• Bertha Shavers Gardening

Ingalls Treating HER2-Positive Breast Cancer with Targeted Therapies

While breast cancer is often discussed as a “general” condition, in reality, there are several different types of breast cancer — some more lethal than others.

About 25 percent of all breast cancers are HER2-positive (meaning the cancer is fueled by an over-production of the human epidermal growth factor receptor 2 protein).

“Cancers that have this overexpression are typically larger, spread quickly to lymph nodes, and are often not responsive to hormonal therapy — marking a more aggressive type of breast cancer,” explains James Wallace, M.D., board-certified hematologist/oncologist on staff at Ingalls Memorial Hospital.

Before the late 1990s, women with HER2-positive breast cancer had poorer survival rates. Today, however, as more patients receive targeted therapy, this is no longer the case. “Researchers better understand what fuels HER2-positive breast cancer, and the discovery of targeted therapies has now made a very difficult-to-treat breast cancer one of our most treatable!” Dr. Wallace said.

Bertha Shavers of South Holland was diagnosed with HER2 breast cancer after finding a “pimply bump” on her right breast last summer.

Shavers, a 71-year old mother of two, was due for a mammogram, so the timing was perfect. When her results came back, Bertha was referred to Dr. Wallace, who diagnosed her with Stage IIa breast cancer.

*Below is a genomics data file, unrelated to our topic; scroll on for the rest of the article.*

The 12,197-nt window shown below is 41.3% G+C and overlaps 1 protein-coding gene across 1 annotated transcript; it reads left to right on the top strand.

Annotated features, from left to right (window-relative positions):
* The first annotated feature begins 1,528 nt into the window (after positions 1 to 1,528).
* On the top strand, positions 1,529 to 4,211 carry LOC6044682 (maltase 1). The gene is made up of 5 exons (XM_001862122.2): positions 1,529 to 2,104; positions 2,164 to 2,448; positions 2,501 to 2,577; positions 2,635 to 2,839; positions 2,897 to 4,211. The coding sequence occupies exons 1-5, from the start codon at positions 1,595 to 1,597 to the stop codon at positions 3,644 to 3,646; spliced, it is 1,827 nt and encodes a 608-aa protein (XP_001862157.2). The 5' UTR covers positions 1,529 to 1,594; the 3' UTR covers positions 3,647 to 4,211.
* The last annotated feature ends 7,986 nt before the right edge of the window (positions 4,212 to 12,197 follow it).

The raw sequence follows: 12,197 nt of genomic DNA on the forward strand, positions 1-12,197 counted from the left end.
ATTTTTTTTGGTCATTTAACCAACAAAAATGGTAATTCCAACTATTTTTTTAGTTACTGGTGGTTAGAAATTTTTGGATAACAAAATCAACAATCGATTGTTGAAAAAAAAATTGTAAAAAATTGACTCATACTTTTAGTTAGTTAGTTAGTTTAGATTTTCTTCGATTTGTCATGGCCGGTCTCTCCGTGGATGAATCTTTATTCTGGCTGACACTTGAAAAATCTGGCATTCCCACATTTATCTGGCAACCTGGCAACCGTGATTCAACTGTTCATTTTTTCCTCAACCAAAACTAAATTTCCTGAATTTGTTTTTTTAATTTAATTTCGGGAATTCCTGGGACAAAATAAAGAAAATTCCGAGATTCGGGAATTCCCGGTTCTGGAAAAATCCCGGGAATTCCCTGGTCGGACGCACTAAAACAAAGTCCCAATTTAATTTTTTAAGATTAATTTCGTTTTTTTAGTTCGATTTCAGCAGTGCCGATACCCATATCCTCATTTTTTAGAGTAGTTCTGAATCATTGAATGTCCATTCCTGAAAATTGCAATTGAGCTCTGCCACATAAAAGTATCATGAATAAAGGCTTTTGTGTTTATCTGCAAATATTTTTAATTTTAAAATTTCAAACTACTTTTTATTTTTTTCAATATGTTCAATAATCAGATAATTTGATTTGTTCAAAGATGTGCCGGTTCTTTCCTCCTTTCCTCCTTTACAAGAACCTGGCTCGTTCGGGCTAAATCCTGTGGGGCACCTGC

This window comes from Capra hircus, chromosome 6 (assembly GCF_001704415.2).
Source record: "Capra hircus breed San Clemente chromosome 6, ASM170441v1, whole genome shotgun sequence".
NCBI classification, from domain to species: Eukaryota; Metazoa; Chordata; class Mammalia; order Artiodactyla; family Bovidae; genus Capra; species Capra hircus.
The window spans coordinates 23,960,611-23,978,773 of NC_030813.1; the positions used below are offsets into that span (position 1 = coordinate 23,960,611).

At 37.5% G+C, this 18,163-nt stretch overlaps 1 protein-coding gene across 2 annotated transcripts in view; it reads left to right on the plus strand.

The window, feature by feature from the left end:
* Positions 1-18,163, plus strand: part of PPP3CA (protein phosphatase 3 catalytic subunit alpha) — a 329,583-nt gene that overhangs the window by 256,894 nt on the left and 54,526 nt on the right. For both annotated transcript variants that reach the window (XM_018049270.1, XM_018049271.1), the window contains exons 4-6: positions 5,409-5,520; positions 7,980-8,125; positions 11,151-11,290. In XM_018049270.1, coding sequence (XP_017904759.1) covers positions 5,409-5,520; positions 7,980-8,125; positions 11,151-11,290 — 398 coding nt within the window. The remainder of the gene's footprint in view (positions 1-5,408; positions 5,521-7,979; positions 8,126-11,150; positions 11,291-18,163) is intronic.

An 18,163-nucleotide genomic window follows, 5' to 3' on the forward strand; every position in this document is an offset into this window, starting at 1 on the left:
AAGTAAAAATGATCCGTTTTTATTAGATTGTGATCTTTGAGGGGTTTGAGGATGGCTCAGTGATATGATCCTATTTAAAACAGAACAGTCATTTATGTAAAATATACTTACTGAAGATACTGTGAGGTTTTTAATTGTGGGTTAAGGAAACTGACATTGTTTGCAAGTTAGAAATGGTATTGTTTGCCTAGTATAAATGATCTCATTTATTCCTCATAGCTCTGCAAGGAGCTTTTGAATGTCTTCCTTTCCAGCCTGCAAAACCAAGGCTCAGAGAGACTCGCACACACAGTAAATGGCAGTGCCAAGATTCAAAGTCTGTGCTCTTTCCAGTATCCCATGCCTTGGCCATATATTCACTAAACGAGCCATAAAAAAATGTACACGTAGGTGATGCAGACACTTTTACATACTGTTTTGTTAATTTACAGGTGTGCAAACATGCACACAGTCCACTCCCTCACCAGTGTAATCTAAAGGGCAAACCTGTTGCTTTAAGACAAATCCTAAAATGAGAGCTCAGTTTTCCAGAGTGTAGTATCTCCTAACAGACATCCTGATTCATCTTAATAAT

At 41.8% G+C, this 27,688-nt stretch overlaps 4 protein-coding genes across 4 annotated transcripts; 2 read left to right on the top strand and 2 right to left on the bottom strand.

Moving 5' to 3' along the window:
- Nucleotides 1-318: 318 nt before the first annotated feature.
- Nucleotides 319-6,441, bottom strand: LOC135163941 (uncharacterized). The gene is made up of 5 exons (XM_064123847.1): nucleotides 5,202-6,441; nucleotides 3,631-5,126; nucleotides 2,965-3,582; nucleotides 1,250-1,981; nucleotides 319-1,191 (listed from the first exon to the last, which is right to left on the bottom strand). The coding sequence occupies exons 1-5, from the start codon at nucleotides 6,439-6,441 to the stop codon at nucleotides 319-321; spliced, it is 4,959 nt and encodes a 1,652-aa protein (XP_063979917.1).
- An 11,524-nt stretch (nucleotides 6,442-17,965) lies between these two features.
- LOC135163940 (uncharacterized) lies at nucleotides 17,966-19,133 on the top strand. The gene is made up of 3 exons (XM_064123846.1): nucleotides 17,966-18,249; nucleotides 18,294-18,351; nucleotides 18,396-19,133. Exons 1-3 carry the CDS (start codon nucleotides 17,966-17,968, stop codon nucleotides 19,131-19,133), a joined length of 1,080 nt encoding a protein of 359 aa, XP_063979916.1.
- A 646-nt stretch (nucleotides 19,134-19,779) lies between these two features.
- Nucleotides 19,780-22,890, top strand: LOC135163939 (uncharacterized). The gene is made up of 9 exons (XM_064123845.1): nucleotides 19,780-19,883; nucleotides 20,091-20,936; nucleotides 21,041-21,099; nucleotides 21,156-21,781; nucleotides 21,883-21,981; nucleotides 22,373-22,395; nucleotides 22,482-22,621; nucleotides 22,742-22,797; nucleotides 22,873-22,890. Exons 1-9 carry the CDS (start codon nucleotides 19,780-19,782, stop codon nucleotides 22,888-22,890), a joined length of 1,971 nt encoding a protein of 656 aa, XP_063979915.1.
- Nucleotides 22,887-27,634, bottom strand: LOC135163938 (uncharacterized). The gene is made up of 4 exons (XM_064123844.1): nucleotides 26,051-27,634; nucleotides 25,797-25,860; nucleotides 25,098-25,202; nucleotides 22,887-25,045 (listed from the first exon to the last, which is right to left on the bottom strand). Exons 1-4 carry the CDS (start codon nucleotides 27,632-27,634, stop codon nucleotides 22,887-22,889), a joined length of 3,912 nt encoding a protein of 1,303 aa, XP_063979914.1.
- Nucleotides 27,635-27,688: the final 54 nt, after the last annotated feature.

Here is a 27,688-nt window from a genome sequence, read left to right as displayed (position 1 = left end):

Dr. Wallace shared that when he first met Bertha she was very reluctant to do chemotherapy and was anxious about participating in a clinical trial.

Then he explained that Ingalls, which in 2014 was one of five community hospitals to win a prestigious national award from the Conquer Cancer Foundation for it’s unique participation in over 50 nationally sponsored clinical trials, was participating in a trial sponsored by the National Surgical Adjuvant Breast and Bowel Project (NSABP) for women “just like her.”

Dr. Wallace promised Bertha her participation would be closely guarded by a team of expertly trained nurses and physicians dedicated to safety, and after doing some research of her own and consulting with her two adult children, Shavers agreed to participate. “Hormonal therapy given with chemotherapy drugs could shrink a patient’s tumor even more before surgery and might influence our ability to do smaller surgeries, with less side effects, for patients like Ms. Shavers,” Dr. Wallace explained. “Her tumor shrunk by nearly half before surgery, so her response to the treatment has been excellent.”

In fact, she traveled shortly after surgery last December and continues a busy schedule as a Sunday school teacher at her church and as a prison minister for the Department of Corrections.

“I’m doing very well,” she adds. “Every day’s a good day. And I’m so grateful to my doctors at Ingalls. God has blessed me throughout this whole thing.”

As for advice to other women, she adds, “Check your breasts regularly. Check them in the bath or shower. Be vigilant. The body is wonderfully made. It will let you know when it’s breaking down.”

For more information about breast cancer treatment or cancer clinical trials at Ingalls, call 780.915.HOPE (4673).

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